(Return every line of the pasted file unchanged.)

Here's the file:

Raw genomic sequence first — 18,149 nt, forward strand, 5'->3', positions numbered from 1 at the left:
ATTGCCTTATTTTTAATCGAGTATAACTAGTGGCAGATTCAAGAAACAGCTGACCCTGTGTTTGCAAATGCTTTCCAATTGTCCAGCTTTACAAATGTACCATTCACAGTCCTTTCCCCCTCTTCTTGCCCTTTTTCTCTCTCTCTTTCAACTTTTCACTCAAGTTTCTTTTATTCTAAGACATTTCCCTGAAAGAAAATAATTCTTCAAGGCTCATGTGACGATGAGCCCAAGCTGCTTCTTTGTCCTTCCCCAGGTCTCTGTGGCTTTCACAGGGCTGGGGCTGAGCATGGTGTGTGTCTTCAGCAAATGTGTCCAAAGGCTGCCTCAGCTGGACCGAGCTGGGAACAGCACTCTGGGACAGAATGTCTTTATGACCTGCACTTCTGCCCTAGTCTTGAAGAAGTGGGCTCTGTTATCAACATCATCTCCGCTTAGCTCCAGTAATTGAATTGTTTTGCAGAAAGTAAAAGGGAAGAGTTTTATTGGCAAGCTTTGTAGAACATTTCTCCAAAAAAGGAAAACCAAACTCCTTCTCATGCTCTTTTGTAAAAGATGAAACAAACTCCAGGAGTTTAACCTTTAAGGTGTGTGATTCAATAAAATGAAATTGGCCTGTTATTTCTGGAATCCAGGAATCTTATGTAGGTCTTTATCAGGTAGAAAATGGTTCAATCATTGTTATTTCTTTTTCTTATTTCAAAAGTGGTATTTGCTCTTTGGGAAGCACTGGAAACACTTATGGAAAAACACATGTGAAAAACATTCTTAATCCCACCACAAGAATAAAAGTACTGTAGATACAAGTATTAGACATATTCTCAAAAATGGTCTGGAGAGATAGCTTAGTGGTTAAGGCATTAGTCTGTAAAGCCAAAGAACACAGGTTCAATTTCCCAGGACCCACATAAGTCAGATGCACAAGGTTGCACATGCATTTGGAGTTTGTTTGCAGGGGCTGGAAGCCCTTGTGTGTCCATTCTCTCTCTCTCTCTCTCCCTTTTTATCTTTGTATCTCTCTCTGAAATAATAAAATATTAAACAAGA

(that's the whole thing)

Raw genomic sequence first — 18,149 nt, forward strand, 5'->3', positions numbered from 1 at the left:
ATTGCCTTATTTTTAATCGAGTATAACTAGTGGCAGATTCAAGAAACAGCTGACCCTGTGTTTGCAAATGCTTTCCAATTGTCCAGCTTTACAAATGTACCATTCACAGTCCTTTCCCCCTCTTCTTGCCCTTTTTCTCTCTCTCTTTCAACTTTTCACTCAAGTTTCTTTTATTCTAAGACATTTCCCTGAAAGAAAATAATTCTTCAAGGCTCATGTGACGATGAGCCCAAGCTGCTTCTTTGTCCTTCCCCAGGTCTCTGTGGCTTTCACAGGGCTGGGGCTGAGCATGGTGTGTGTCTTCAGCAAATGTGTCCAAAGGCTGCCTCAGCTGGACCGAGCTGGGAACAGCACTCTGGGACAGAATGTCTTTATGACCTGCACTTCTGCCCTAGTCTTGAAGAAGTGGGCTCTGTTATCAACATCATCTCCGCTTAGCTCCAGTAATTGAATTGTTTTGCAGAAAGTAAAAGGGAAGAGTTTTATTGGCAAGCTTTGTAGAACATTTCTCCAAAAAAGGAAAACCAAACTCCTTCTCATGCTCTTTTGTAAAAGATGAAACAAACTCCAGGAGTTTAACCTTTAAGGTGTGTGATTCAATAAAATGAAATTGGCCTGTTATTTCTGGAATCCAGGAATCTTATGTAGGTCTTTATCAGGTAGAAAATGGTTCAATCATTGTTATTTCTTTTTCTTATTTCAAAAGTGGTATTTGCTCTTTGGGAAGCACTGGAAACACTTATGGAAAAACACATGTGAAAAACATTCTTAATCCCACCACAAGAATAAAAGTACTGTAGATACAAGTATTAGACATATTCTCAAAAATGGTCTGGAGAGATAGCTTAGTGGTTAAGGCATTAGTCTGTAAAGCCAAAGAACACAGGTTCAATTTCCCAGGACCCACATAAGTCAGATGCACAAGGTTGCACATGCATTTGGAGTTTGTTTGCAGGGGCTGGAAGCCCTTGTGTGTCCATTCTCTCTCTCTCTCTCTCCCTTTTTATCTTTGTATCTCTCTCTGAAATAATAAAATATTAAACAAGA